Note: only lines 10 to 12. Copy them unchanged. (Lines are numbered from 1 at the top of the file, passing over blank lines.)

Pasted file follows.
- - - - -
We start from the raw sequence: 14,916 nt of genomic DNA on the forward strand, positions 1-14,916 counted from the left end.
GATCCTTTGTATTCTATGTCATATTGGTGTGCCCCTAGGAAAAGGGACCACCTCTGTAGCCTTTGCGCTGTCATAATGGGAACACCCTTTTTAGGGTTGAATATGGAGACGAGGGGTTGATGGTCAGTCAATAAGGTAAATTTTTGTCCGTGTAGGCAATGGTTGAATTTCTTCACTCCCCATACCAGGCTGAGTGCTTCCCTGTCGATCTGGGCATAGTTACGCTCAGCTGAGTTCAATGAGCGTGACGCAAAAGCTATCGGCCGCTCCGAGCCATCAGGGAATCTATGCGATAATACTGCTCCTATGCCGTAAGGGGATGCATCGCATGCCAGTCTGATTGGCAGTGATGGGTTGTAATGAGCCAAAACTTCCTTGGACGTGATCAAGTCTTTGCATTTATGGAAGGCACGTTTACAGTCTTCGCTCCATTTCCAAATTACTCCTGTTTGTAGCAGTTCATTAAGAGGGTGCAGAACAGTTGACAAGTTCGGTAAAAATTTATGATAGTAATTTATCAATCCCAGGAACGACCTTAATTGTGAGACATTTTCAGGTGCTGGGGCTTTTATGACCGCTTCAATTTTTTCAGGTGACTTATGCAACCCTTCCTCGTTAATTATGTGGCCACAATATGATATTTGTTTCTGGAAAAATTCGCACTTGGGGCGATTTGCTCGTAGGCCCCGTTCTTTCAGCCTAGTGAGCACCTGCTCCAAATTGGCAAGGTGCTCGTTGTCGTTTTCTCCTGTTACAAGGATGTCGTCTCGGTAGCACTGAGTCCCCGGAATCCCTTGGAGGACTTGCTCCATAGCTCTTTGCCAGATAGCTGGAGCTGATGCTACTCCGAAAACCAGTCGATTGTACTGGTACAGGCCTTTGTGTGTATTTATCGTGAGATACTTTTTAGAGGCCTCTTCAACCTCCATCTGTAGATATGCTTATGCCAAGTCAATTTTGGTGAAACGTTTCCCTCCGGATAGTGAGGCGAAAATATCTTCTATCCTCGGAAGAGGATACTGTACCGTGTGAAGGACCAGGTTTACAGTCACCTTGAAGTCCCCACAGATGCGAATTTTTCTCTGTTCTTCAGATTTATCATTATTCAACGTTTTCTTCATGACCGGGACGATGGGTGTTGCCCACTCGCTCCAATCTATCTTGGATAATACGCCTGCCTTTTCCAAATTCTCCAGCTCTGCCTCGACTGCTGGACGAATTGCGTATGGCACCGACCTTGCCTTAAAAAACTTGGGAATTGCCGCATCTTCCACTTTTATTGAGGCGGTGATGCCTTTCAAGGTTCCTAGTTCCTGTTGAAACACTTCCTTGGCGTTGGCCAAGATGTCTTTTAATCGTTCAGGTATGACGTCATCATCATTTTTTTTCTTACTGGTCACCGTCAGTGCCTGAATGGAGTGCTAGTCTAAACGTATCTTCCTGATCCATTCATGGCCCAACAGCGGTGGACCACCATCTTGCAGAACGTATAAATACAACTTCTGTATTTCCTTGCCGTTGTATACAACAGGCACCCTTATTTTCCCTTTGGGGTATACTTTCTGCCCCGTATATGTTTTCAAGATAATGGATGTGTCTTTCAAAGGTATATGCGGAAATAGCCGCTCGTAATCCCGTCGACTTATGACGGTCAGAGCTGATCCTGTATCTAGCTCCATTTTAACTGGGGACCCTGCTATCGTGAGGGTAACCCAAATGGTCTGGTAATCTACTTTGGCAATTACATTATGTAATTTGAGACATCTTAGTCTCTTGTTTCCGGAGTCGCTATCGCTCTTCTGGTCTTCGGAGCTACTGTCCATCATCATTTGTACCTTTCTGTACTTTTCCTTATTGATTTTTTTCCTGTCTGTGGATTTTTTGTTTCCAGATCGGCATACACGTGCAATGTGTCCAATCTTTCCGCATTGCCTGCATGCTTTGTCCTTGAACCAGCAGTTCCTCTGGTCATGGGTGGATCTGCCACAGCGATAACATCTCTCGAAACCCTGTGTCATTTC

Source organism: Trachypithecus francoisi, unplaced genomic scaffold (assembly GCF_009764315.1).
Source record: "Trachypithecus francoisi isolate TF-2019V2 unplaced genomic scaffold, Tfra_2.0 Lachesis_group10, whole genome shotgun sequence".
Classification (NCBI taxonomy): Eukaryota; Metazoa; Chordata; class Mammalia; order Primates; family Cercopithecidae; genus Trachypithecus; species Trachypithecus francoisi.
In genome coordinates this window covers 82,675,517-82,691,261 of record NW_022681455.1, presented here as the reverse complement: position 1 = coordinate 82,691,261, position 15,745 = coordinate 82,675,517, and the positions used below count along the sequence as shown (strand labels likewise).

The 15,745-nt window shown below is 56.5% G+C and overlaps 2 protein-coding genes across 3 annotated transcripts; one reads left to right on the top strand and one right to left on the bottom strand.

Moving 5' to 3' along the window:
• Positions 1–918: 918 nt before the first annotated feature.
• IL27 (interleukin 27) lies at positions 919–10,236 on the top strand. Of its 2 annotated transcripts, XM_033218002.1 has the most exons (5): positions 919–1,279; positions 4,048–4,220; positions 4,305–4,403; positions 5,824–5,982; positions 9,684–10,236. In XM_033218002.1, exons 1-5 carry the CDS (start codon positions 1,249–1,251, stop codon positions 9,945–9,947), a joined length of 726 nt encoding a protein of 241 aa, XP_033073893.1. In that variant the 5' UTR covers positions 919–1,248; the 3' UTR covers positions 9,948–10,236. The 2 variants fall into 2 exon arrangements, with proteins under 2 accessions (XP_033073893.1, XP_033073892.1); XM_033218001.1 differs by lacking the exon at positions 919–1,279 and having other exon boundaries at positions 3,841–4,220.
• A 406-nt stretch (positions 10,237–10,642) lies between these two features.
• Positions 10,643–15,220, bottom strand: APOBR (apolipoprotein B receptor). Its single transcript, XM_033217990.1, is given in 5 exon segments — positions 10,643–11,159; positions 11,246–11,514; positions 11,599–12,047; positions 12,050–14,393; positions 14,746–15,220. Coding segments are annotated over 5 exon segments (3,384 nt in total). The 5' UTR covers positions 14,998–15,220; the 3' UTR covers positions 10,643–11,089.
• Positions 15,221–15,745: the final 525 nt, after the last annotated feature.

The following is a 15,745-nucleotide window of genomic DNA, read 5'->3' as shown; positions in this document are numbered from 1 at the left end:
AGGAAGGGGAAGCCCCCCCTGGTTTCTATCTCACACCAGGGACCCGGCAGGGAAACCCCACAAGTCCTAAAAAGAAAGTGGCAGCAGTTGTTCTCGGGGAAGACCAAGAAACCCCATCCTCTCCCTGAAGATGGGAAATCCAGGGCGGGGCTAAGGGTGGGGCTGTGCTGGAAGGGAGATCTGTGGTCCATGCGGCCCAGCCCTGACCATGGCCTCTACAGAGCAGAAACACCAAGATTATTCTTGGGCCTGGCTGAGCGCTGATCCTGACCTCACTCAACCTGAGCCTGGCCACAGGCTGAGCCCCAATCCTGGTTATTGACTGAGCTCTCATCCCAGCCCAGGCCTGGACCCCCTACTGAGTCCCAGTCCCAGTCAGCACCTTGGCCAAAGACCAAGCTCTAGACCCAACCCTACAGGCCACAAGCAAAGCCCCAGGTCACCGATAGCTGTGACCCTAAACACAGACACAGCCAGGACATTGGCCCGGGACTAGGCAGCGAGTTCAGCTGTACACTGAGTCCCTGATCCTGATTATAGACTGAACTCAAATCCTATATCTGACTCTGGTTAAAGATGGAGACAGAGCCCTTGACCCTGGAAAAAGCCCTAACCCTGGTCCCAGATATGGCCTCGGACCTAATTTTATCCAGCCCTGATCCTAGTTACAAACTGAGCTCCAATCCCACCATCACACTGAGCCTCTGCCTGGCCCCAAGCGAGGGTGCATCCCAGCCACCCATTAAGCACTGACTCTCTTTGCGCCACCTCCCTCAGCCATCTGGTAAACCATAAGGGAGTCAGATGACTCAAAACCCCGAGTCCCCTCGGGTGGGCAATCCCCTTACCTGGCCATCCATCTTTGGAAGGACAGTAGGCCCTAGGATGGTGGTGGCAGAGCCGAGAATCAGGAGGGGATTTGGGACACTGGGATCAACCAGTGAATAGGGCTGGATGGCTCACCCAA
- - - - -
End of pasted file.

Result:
• IL27 (interleukin 27) lies at positions 919–10,236 on the top strand. Of its 2 annotated transcripts, XM_033218002.1 has the most exons (5): positions 919–1,279; positions 4,048–4,220; positions 4,305–4,403; positions 5,824–5,982; positions 9,684–10,236. In XM_033218002.1, exons 1-5 carry the CDS (start codon positions 1,249–1,251, stop codon positions 9,945–9,947), a joined length of 726 nt encoding a protein of 241 aa, XP_033073893.1. In that variant the 5' UTR covers positions 919–1,248; the 3' UTR covers positions 9,948–10,236. The 2 variants fall into 2 exon arrangements, with proteins under 2 accessions (XP_033073893.1, XP_033073892.1); XM_033218001.1 differs by lacking the exon at positions 919–1,279 and having other exon boundaries at positions 3,841–4,220.
• A 406-nt stretch (positions 10,237–10,642) lies between these two features.
• Positions 10,643–15,220, bottom strand: APOBR (apolipoprotein B receptor). Its single transcript, XM_033217990.1, is given in 5 exon segments — positions 10,643–11,159; positions 11,246–11,514; positions 11,599–12,047; positions 12,050–14,393; positions 14,746–15,220. Coding segments are annotated over 5 exon segments (3,384 nt in total). The 5' UTR covers positions 14,998–15,220; the 3' UTR covers positions 10,643–11,089.